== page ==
Aldinga Scrub was part of the territory of the Kaurna people who used the area during the summer months. The scrub yielded a rich and bountiful supply of food and materials used for utensils. Shellfish, fish, marsupials, reptiles, birds and plant foods such as nardoo, muntries, yams and quandongs were abundant.
Aboriginal peoples have occupied, enjoyed and managed the lands and waters of this State for thousands of generations. For Aboriginal first nations, creation ancestors laid down the laws of the Country and bestowed a range of customary rights and obligations to the many Aboriginal Nations across our state.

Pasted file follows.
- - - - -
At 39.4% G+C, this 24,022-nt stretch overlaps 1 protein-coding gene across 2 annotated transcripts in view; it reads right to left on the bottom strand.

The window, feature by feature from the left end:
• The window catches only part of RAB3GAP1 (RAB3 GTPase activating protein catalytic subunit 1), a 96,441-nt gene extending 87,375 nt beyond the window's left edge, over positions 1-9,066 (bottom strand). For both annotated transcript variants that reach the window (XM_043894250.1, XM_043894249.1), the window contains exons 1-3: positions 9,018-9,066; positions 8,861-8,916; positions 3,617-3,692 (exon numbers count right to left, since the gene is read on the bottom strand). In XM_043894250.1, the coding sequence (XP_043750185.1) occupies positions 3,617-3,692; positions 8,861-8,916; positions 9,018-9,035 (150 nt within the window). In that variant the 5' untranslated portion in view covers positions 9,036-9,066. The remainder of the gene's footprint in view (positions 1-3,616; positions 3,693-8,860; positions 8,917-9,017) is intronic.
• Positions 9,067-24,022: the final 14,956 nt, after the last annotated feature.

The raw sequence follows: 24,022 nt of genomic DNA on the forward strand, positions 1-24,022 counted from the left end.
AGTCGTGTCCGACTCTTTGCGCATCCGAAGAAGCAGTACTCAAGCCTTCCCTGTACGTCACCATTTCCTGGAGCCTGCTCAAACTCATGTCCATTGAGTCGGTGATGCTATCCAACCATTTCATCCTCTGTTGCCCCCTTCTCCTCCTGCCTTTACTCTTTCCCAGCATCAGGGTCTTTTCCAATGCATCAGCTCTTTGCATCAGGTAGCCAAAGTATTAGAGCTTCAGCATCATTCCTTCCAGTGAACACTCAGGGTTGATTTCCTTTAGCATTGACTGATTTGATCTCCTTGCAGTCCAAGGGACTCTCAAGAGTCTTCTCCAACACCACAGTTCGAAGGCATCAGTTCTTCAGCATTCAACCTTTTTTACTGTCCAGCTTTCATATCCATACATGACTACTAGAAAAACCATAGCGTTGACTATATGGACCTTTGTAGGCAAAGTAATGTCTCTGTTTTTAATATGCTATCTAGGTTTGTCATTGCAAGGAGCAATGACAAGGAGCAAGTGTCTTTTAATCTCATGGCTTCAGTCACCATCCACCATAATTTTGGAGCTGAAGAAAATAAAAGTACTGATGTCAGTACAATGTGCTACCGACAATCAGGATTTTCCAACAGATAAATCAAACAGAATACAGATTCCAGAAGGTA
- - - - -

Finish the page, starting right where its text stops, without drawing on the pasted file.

There are many places across the State that have great spiritual significance to Aboriginal first nations. At some of these places Aboriginal cultural protocols, such as restricted access, are promoted and visitors are asked to respect the wishes of Traditional Owners.
In places where protocols are not promoted visitors are asked to show respect by not touching or removing anything, and make sure you take all your rubbish with you when you leave.
Aboriginal peoples continue to play an active role in caring for their Country, including in parks across South Australia.